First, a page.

So what did the little collection of tools on a stool look like at the end of the project?
You can see I’ve added a sashigane, a larger ruler, a socket awl and a drilling block. The awl is useful for making a hole where the brad point of a drill bit can go to keep the bit from skating around as the hole gets started. The block keeps the drill bit perpendicular to the surface of the wood as the hole is drilled. The other black plastic thing is a right-angle block.
I’ve been working on a new large carpentry project, and it involves a bunch of joinery that for some reason I have decided to cut by hand. Everything needs to be measured out and marked, regardless of hand or machine cut, since I almost never trust jigs or templates for this kind of thing. Here’s the kit of measuring and marking tools I have assembled for this particular project.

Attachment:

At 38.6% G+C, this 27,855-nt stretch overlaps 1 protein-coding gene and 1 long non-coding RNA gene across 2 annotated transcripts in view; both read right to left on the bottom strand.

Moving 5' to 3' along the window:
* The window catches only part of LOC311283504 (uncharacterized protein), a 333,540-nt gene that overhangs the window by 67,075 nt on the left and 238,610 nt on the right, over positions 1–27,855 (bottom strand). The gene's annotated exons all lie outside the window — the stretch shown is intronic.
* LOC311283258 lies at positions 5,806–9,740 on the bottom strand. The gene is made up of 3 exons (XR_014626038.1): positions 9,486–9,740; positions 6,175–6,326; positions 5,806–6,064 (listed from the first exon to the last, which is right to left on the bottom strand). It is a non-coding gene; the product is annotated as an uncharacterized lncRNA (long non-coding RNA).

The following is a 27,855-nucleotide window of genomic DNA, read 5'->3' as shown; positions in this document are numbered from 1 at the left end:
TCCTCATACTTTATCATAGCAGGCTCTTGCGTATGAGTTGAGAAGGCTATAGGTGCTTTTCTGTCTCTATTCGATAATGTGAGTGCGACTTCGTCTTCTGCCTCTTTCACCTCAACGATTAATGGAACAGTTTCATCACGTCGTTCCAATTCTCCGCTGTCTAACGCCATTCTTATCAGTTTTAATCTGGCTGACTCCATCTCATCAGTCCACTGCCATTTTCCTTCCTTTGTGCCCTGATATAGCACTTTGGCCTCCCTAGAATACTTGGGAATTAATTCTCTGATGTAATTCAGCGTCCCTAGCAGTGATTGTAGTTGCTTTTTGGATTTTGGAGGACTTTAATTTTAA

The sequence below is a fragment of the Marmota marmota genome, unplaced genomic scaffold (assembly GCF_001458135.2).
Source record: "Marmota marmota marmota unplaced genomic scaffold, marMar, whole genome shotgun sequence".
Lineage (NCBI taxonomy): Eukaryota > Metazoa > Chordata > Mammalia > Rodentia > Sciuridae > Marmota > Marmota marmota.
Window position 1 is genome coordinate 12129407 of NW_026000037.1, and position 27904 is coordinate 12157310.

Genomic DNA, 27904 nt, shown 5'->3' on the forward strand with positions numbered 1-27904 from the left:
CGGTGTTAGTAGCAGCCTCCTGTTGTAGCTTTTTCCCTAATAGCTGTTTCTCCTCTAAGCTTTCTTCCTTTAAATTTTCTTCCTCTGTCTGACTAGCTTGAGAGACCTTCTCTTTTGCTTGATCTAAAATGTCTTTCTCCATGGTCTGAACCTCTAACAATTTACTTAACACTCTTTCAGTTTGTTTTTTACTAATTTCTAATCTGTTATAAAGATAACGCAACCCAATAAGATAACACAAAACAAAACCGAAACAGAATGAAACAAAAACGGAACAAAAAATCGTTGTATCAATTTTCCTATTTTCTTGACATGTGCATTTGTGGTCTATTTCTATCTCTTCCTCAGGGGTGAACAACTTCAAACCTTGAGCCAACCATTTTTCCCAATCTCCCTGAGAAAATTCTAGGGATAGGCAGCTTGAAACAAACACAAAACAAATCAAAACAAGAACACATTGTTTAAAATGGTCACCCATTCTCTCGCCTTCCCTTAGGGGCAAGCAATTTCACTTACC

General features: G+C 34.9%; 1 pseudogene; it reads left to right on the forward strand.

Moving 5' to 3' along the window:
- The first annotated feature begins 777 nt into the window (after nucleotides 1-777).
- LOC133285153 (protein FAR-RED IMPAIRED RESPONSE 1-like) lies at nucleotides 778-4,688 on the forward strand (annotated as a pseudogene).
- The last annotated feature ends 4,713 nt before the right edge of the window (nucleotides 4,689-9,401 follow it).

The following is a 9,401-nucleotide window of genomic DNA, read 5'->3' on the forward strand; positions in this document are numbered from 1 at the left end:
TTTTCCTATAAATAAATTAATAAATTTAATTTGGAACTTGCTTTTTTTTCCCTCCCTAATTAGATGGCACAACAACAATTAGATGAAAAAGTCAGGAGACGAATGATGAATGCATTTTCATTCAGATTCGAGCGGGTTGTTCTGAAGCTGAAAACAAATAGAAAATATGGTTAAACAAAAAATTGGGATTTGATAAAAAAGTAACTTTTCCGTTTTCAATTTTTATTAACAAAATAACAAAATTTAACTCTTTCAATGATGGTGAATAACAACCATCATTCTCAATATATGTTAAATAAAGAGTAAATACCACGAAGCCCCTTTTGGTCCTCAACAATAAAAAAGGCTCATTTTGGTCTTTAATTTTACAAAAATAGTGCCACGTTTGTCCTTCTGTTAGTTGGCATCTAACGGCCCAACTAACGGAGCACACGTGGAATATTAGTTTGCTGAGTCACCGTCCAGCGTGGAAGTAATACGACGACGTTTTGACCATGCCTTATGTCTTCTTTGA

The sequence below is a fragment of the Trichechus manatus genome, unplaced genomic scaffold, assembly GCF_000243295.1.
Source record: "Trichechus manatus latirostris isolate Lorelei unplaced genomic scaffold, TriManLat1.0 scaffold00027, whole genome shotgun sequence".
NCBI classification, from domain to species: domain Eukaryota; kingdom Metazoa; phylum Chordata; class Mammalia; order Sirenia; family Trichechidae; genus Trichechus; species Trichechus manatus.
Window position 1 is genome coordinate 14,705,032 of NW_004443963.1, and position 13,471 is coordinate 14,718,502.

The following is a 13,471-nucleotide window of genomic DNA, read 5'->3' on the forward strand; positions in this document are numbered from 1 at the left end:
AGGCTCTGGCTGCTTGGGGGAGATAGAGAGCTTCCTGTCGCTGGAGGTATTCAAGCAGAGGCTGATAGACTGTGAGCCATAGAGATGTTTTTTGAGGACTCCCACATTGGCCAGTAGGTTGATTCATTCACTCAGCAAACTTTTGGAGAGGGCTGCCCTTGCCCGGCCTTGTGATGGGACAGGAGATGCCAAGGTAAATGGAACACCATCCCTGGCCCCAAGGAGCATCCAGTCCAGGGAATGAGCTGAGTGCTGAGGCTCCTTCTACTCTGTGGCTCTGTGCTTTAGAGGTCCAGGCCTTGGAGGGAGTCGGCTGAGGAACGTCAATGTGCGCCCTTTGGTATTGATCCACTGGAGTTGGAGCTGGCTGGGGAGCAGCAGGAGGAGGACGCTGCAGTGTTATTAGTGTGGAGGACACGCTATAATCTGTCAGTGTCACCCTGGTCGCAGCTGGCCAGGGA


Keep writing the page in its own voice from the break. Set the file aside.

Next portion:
So yes, there are three adjustable squares here, so that I don’t have to keep setting and re-setting them for the different lengths I need. The tool right in the middle is called a wheel gauge. You set the length you want, run the large brass bit against the edge of the board, and the little metal wheel at the end cuts a groove in the wood. I do have a Japanese kebiki gauge, but I have a difficult time getting accurate distances with it. The larger aluminum tool next to the wheel gauge is a modern Japanese marking square that is awesome because the large sides let you mark around the corners of lumber, so it’s easier to get straight cuts on 2x4s and other similar pieces. The small metal ruler is very useful for drawing lines between marks, and inserting into small holes as a depth gauge. I mostly mark things out in pencil using the blue 2mm drafting lead holder. but the pocket knife in the upper left is helpful for cutting a groove to start saw cuts, particularly on rip cuts.